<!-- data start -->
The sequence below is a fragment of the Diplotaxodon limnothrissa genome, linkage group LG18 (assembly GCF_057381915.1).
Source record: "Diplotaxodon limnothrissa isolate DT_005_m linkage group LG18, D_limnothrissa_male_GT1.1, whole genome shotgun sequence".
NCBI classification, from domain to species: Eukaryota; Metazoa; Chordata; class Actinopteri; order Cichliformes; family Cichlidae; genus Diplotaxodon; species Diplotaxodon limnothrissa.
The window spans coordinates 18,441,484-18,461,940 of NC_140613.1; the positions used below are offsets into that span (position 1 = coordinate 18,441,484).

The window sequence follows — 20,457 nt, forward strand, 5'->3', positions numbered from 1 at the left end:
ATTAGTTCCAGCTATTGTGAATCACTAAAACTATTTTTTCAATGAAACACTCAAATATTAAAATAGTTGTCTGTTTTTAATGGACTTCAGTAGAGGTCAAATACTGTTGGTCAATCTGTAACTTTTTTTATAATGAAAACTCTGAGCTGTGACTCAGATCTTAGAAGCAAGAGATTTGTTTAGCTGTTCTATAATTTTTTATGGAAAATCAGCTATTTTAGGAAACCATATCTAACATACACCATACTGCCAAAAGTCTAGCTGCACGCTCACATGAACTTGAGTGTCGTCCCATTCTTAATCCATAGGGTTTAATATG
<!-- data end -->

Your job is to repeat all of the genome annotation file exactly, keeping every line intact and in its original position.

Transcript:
The sequence below is a fragment of the Diplotaxodon limnothrissa genome, linkage group LG18 (assembly GCF_057381915.1).
Source record: "Diplotaxodon limnothrissa isolate DT_005_m linkage group LG18, D_limnothrissa_male_GT1.1, whole genome shotgun sequence".
NCBI classification, from domain to species: Eukaryota; Metazoa; Chordata; class Actinopteri; order Cichliformes; family Cichlidae; genus Diplotaxodon; species Diplotaxodon limnothrissa.
The window spans coordinates 18,441,484-18,461,940 of NC_140613.1; the positions used below are offsets into that span (position 1 = coordinate 18,441,484).

The window sequence follows — 20,457 nt, forward strand, 5'->3', positions numbered from 1 at the left end:
ATTAGTTCCAGCTATTGTGAATCACTAAAACTATTTTTTCAATGAAACACTCAAATATTAAAATAGTTGTCTGTTTTTAATGGACTTCAGTAGAGGTCAAATACTGTTGGTCAATCTGTAACTTTTTTTATAATGAAAACTCTGAGCTGTGACTCAGATCTTAGAAGCAAGAGATTTGTTTAGCTGTTCTATAATTTTTTATGGAAAATCAGCTATTTTAGGAAACCATATCTAACATACACCATACTGCCAAAAGTCTAGCTGCACGCTCACATGAACTTGAGTGTCGTCCCATTCTTAATCCATAGGGTTTAATATG